The Belt knot

The last part of the knot tightens the fastening. It reminds us that we need to be steadfast in whatever we do. It does not slip. The knot forms an arrow shape and reminds us that we can find our direction in life. After the knot is complete, we again check that each end of the belt is perfectly even.  We are balanced and ready to go.





Giving yourself a break today

23 05 2012

This is from Karl Duffy at Mindfulbalance, a blog I visit regularly for some wisdom and balance. This entry really captured me this week as I’m feeling the growing pace at work. Projects are starting to take shape, priorities shift, deadlines close in and I have to juggle too much information in my head. I need to slow down, consciously. I need to remember that I’m more important, my health is more important and my wellbeing is more important than my work. It’s okay to be kind to myself and take some time to stop, breathe and rest my mind. Phew.

Mindfulbalance

If you’re like me, so much of what we twirl around with in the mind is, frankly, a waste of time. It doesn’t solve a problem, prevent a bad thing from happening, or bring us to peace with others. And it’s deeply unnatural. As we evolved, our ancestors probably experienced more physical but less mental fatigue than most people today in the developed nations. Consequently, our bodies are adapted to weariness – but our minds are not. For a brief time – finals week, an intense month at work, a demanding year with a new baby – OK, sometimes we just have to crank the mind up into overdrive and tough it out. But as a way of life, it’s nuts.

We have to take a stand against the crazy mental busyness that has become the new normal. We’re bombarded with things to think about all day long, flooded with…

View original post 83 more words





Contemplative Photography 10

21 05 2012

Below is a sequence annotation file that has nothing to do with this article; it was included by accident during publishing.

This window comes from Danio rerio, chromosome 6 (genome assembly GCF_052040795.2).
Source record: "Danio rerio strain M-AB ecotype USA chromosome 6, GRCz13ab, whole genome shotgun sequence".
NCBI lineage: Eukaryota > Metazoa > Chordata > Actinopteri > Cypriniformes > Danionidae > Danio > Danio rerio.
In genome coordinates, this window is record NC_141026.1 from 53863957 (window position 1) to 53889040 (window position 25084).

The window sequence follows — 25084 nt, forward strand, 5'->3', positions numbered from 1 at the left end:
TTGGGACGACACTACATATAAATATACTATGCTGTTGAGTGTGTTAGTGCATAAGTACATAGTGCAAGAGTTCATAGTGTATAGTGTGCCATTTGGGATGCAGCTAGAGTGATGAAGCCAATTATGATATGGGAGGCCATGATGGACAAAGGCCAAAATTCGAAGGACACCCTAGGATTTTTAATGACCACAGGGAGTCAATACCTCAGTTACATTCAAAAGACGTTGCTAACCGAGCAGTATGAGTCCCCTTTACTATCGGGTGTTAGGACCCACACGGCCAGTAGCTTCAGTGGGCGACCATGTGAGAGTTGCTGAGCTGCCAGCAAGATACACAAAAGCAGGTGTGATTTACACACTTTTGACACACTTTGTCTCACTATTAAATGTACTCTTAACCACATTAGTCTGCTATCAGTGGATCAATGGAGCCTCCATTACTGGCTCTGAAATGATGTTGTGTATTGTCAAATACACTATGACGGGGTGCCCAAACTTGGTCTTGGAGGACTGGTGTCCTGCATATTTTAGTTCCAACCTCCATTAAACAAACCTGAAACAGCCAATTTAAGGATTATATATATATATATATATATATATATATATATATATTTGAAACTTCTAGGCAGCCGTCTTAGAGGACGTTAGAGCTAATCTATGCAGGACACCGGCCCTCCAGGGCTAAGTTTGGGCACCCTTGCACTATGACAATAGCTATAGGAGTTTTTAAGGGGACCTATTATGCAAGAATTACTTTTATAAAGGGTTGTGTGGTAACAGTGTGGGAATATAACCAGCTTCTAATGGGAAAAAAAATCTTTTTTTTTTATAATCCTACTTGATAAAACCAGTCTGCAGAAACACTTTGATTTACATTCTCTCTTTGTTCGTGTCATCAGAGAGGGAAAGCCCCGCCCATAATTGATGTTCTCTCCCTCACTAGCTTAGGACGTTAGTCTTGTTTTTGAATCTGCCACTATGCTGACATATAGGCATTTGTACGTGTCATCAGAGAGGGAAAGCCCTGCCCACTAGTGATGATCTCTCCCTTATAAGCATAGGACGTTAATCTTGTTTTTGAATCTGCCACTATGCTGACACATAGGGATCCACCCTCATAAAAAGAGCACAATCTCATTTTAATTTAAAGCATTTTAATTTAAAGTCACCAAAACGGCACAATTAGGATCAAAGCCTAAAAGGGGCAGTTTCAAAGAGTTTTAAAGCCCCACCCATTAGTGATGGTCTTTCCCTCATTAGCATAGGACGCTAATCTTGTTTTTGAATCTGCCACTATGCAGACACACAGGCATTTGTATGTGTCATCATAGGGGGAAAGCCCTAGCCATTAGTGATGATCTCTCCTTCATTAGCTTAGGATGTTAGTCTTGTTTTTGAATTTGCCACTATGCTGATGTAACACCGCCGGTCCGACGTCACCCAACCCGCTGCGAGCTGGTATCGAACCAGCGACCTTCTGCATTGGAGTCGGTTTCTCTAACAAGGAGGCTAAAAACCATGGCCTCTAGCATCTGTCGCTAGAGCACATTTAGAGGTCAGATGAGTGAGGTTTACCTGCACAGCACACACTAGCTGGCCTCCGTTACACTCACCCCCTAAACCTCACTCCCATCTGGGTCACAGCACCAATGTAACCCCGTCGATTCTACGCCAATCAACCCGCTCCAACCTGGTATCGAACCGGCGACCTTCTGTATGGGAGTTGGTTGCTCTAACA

My approach to contemplative photography (or Miksang) has been quite intuitive. I’ve read everything I can find and am developing my ‘eye’ but it’s hard to describe miksang without it sounding like a riddle.

Miksang, or contemplative photography is more of an ‘approach’ or a ‘way’ rather than a set of rules. To me (and remember I’m only learning), it is about going out with an open heart, open eye and open mind. I clear out judgement and expectation and just see freshly and clearly. Think about your trip to work each morning. Whether it is a drive, train trip or walk to your office, there are things you pass every day without even noticing. Miksang helps you notice all around you and see them, without judgement.

I usually take a walk at lunchtime, mostly just to get me out of the office for a while. I don’t go out deciding to do a photo shoot, if it comes, it comes. I just walk, feel centred, wander and look. I enjoy walking meditation rather than being still.

Most times, something will catch my eye, capture me, fascinate, surprise, delight or jar me. It demands a reaction, it stirs an emotion. I stop and often say “Whoa! Look at THAT”. I hold all judgement about whether it is a ‘good’ subject or a ‘bad’ subject, whether the light or angle or distance is ‘right’. For some reason, it has captured me, if not, I move along. I’m look deeply to see what it was that caught me.
Was it the shape? colour? texture? shadow? light? texture? symmetry? asymmetry? space? angle? incongruity? context?

I don’t try to find a ‘better angle, I don’t zoom, I don’t crop, edit, straighten or do any post editing. I shoot what I see. What you see is what I saw and what captured me. Hopefully the shot shows you things that capture my eye, my heart, my mind.
So, that’s where I am on my journey into Miksang. I hope you give it a go as well.

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If you’d like to find out more about Miksang and the art of Contemplative Photography, check out these links:

Miksang Institute for Contemplative Photography
Miksang Society for Contemplative Photography